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Dropping trees

A habitat for fish, turtles and herons is being created along the shore of Shadow Lake.

It is being done through the Wisconsin Department of Natural Resources’ tree drop program.

On Friday, March 21, representatives from the DNR assisted city of Waupaca staff in anchoring three trees into place on the lake.

“We do all types of project. We do a lot of river anchorment. Once the trees waterlog, you can remove all the hardware,” explained Shawn Sullivan, of the DNR’s fisheries staff.

Ted Johnson, a water resource specialist in the DNR’s Wautoma office, recommended the program to the Friends of Mirror/Shadow Lakes, as part of the lake management plan for the two lakes.

“It’s a really good thing you’re doing here,” he said. “There are also some people interested in doing this at Mirrow Lake as well.”

Tree drops are used to restore shorelines and create habitats for fish and wildlife.

Al Niebur, a fisheries biologist in the DNR’s Shawano office, said there are multiple reasons why trees are beneficial for fish.

“From a fisheries standpoint, trees provide cover for fish,” he said. “Sometimes, juvenile fish and even newly hatched fish will use it for cover.”

In addition, young fish will feed off the algae and small critters that are on the trees, Niebur said.

“That’s why it’s such a great habitat. It covers all the bases,” he said.

Some species, such as the yellow perch, will use a tree for spawning, Niebur said.

“They like the trees. When they hatch, there’s cover and food for the young fish,” he said.

Niebur said these types of wood habitats are now needed on Wisconsin lakes.

A negative consequence of shoreline development is the removal of trees, either when a house is being built or when a tree falls into a lake and the property owner removes it, instead of letting it stay there, he said.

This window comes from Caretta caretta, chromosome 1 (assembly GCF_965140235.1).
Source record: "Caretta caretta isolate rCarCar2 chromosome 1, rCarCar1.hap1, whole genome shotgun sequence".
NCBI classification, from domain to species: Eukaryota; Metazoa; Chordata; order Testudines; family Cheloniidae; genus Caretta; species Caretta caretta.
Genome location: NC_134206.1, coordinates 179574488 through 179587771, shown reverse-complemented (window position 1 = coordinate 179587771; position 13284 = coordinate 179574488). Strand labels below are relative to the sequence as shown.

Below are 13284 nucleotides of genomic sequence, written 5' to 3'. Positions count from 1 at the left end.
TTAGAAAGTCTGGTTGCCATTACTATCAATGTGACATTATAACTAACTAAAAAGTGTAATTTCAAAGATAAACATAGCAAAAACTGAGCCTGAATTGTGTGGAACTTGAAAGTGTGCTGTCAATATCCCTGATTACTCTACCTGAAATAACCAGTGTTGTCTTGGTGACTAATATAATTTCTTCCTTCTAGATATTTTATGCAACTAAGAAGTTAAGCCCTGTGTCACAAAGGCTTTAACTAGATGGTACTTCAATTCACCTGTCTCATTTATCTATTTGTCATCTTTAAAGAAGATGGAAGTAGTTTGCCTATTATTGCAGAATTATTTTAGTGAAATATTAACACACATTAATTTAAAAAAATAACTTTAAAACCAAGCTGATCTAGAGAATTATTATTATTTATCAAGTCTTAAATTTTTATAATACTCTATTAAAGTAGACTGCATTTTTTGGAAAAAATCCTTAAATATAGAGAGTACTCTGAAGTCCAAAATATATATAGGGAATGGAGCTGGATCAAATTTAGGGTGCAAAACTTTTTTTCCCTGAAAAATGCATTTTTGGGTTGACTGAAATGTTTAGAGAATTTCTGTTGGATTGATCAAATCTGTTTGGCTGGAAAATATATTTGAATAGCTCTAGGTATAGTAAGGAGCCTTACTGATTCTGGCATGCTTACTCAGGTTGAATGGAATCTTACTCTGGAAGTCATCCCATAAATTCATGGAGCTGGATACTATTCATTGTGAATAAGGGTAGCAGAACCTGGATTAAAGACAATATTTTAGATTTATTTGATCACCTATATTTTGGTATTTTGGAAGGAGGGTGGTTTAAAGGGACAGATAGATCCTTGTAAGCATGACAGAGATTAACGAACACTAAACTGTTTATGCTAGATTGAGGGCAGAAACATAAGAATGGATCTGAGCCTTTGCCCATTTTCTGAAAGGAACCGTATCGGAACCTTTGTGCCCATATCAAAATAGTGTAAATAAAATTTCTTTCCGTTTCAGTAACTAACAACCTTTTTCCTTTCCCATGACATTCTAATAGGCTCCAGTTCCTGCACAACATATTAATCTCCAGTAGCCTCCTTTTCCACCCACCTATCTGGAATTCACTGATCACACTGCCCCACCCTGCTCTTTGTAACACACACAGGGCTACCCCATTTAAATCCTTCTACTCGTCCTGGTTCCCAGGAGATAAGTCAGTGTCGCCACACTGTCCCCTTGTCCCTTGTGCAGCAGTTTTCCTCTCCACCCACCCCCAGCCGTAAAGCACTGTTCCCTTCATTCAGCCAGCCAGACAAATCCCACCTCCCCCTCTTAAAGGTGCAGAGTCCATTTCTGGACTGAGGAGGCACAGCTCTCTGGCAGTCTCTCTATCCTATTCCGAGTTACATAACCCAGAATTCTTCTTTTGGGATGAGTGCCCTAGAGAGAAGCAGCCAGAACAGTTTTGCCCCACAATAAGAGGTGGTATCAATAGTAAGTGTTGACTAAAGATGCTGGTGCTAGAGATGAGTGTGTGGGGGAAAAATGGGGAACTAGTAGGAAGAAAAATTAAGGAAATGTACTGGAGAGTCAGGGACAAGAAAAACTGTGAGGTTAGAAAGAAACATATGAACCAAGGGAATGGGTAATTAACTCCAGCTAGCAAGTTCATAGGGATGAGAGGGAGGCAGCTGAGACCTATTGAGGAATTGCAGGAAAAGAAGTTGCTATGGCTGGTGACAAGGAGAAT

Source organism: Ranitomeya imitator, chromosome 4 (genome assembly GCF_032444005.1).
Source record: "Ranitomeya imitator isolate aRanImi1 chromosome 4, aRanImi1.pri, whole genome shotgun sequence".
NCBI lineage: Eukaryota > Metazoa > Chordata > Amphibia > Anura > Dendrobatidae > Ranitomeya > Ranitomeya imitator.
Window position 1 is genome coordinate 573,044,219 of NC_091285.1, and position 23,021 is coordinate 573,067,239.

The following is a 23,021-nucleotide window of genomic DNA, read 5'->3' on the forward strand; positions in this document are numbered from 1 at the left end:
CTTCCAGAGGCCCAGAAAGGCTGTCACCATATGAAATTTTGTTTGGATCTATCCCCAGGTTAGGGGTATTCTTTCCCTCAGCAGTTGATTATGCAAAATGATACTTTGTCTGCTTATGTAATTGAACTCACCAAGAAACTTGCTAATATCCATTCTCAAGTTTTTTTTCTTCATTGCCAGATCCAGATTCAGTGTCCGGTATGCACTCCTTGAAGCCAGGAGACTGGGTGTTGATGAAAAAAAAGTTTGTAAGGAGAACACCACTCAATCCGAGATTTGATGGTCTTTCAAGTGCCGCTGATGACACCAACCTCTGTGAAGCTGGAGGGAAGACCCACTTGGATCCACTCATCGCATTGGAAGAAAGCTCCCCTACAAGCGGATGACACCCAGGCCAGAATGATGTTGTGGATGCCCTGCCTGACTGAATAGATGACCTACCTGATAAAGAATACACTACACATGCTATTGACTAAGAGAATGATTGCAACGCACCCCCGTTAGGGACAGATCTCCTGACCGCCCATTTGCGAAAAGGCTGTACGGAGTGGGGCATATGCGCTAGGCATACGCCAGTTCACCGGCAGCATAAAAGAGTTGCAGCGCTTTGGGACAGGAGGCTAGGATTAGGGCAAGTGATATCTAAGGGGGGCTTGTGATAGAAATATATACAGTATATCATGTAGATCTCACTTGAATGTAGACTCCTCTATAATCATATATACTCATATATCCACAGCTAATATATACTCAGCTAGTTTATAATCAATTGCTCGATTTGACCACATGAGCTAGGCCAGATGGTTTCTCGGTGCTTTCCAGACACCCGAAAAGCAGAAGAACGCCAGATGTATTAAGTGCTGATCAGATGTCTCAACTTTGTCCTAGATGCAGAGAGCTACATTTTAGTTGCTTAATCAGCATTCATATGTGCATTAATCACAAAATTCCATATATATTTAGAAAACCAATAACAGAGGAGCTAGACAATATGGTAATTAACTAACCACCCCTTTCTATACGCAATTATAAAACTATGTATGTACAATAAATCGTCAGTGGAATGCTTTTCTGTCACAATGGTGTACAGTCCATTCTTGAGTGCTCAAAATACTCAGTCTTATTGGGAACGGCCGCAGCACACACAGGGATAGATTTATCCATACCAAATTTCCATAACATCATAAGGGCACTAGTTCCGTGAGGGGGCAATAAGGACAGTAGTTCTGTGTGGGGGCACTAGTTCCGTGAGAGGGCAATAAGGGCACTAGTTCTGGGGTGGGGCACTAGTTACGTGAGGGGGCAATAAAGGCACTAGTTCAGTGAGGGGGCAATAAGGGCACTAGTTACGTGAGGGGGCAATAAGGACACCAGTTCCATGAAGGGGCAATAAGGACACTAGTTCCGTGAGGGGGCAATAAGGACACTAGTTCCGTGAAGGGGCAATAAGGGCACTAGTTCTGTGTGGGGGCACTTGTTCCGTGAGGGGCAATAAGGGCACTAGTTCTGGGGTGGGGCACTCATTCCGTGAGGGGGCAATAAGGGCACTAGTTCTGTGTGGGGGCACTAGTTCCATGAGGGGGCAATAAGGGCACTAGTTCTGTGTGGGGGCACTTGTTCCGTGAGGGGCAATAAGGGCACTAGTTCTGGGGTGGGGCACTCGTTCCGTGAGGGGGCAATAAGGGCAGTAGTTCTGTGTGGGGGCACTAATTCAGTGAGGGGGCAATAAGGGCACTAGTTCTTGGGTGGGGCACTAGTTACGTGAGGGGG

The benefit of having trees near the shore is the water tends to be less shallow there. As the sunlight penetrates, there is more production of vegetation, Niebur said.

When there are trees on a shoreline, turtles will crawl up on a log and use it for sunning, he said. Herons also like these habitats, because they are able to stand on a log and pick off their food, he said.

“It benefits all kinds of fish and animals,” Niebur said. “One of the things we try to do is use big enough trees, do something large, because something small will break down much more quickly.”

The three trees on Shadow Lake are all oaks that had been on the hillside of South Park.

The city obtained a five-year permit for the tree program from the DNR. The cost was $300.

“We thought we’d do two or three trees this year and kind of ease the community into it, see what they thought of it and then do more next winter,” said Aaron Jenson, Waupaca’s parks and recreation director.

Niebur said when a tree drop occurs, “it’s almost an instantenous habitat. They will be using it immediately.”

In addition, when a tree falls into a shallow area on a larger lake, the tree will break down the wave action and create zones where other types of vegetation begins to grown, Niebur said.

He encourages property owners to let trees that fall into a lake remain in it, as long as the trees are not interfering with the use of the lake.

“It’d be nice to see more of it on the lakes,” Niebur said of the tree drop program. “This is a nice start for the Mirrow and Shadow lakes area.”

The fact the project is taking place in a visible area is also a benefit.

Carol Elvery, chairperson of the Friends of Waupaca Mirror and Shadow Lakes, was also standing on the ice last Friday as the trees were anchored into place.

“All the people driving by will see birds and turtles,” she said of the wildlife that will appear there.

“And, we will see improvement in the fisheries,” she said.

As the ice melts on Shadow Lake, the trees will settle into the muck, Sullivan said. “It will take a couple months to water log. Then they will settle more yet,” he said.

Jenson said the project is a byproduct of the work of the Friends group.

“We could not do it without the city crew buying into it,” he said. “It’s a new project for us.”

Elvery said, “This is only the beginning. We will build on that.”

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